Who needs perfection?

The Fat Duck would be thrilling, says Nicholas Clee - but the local tratt will be more fun

Hats off to Hugh Briss, an Amazon reviewer of Heston Blumenthal's In Search of Perfection. Briss actually tried, as the book had recommended, blowtorching a steak and pre-cooking it in the oven for 18 hours on low heat. Alas, he confesses: "This just did not work for me and the steak ended up far too black and chewy." He also got out his vacuum cleaner and a bag, and used them to aerate some chocolate for a Black Forest gateau. The machine is "hard to clean afterwards", Briss cautions. He is a better man than I.

Blumenthal introduces his BBC2 series (which the book accompanies) by saying that he wants us to try his techniques at home. So far, the only one I have tackled is poaching sausages before frying them. It worked fine - but no better than the slow-frying I normally practise. Maybe my water was hotter than the 65°C that Blumenthal specified. I do not have the appropriate thermometer; and even if I did have one, I'm not sure that I would have been able to maintain such a temperature.

I am not knocking Blumenthal. He is an engaging person with an infectious enthusiasm and curiosity. The food at his three-star restaurant, the Fat Duck, is by all accounts a wonderful advertisement for his extraordinary, painstaking techniques. However, his cooking techniques are better suited to his own kitchen and skills than to mine.

What I feel after watching his programme is, albeit to a heightened degree, what I feel when watching all celebrity chefs, or when reading their books or newspaper columns. "That wouldn't work if I tried it . . . That is too elaborate for me . . . I don't have one of those . . . I couldn't afford that . . . Come off it!" They belong to a world with different values from those of the home cook. We want our food to be delicious, of course; but a spirit of compromise, of relish for the rough and ready, informs what we do. Among the current crop of television chefs, only Nigella Lawson - despite the "domestic goddess" persona - conveys this attitude.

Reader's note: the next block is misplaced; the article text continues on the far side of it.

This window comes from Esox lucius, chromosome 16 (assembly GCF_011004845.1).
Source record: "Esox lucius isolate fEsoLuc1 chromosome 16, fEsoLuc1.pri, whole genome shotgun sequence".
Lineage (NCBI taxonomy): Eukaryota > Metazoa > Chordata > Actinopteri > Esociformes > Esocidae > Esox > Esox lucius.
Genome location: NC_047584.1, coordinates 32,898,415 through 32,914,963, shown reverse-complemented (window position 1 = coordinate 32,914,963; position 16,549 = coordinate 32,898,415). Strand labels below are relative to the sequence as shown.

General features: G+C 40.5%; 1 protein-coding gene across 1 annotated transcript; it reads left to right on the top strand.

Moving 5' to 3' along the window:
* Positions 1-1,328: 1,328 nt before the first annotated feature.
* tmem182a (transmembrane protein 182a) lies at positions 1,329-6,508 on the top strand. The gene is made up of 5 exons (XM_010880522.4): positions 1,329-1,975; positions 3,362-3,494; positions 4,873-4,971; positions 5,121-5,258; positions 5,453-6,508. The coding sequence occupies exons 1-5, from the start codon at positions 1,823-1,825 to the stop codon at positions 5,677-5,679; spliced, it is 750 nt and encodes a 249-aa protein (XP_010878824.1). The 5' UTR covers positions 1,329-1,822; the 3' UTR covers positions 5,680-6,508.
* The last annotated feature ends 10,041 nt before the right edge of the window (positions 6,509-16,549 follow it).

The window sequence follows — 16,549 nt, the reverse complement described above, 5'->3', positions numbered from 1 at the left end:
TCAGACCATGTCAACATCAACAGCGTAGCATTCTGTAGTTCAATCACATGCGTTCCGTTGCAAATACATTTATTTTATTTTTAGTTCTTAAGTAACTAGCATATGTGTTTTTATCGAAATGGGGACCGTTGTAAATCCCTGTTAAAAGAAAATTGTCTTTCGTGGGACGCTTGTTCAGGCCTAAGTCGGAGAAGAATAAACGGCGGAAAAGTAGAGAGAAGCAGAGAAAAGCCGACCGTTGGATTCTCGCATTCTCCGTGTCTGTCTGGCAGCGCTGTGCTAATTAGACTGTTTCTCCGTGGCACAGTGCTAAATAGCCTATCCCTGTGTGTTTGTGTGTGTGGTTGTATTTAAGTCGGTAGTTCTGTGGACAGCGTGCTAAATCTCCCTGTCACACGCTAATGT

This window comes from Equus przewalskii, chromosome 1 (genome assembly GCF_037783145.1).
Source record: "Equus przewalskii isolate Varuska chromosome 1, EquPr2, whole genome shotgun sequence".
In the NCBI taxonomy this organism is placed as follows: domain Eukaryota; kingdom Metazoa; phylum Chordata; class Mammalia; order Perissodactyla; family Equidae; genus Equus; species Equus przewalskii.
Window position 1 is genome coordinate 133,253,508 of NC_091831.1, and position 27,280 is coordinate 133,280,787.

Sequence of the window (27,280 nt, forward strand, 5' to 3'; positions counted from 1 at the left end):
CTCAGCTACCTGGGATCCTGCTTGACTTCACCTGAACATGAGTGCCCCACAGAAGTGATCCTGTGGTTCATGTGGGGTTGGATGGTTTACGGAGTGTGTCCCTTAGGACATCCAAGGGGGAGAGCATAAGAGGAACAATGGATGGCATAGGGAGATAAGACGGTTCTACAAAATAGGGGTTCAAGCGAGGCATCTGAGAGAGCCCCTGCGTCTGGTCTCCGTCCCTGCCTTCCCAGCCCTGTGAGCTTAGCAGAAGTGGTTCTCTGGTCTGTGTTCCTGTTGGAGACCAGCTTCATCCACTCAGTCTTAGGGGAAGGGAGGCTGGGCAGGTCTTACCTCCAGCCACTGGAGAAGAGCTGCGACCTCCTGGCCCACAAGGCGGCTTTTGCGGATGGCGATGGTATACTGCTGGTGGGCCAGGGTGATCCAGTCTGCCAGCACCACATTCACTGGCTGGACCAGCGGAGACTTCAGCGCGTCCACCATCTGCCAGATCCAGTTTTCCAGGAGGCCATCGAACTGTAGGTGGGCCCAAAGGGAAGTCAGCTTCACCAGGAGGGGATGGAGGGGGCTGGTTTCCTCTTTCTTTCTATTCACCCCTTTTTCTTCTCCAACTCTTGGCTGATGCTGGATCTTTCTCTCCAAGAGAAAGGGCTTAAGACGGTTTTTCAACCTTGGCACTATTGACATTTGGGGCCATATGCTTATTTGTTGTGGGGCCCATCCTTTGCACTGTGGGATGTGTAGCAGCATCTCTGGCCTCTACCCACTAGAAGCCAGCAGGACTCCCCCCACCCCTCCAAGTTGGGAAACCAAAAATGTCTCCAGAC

That notion, "perfection", is the problem. While it is what we might aim for, it is not necessarily what we most enjoy. I have been lucky enough to eat at several three-star restaurants. I should be thrilled to visit the Fat Duck. But, given a choice of any restaurant to dine at this evening, I would not pick one of those places. I would have a better time at my local tratt and pizzeria, which the Michelin inspectors need not add to their itineraries.

For lunch, I often make myself a soup with an onion, some garlic and spices, a tin of cannellini beans, and an eye-watering quantity of harissa. A food critic would almost certainly pronounce this mélange disgusting. It is one of my favourite things.

I shall not be needing to clean the chocolate from the nozzle of my vacuum cleaner any time soon.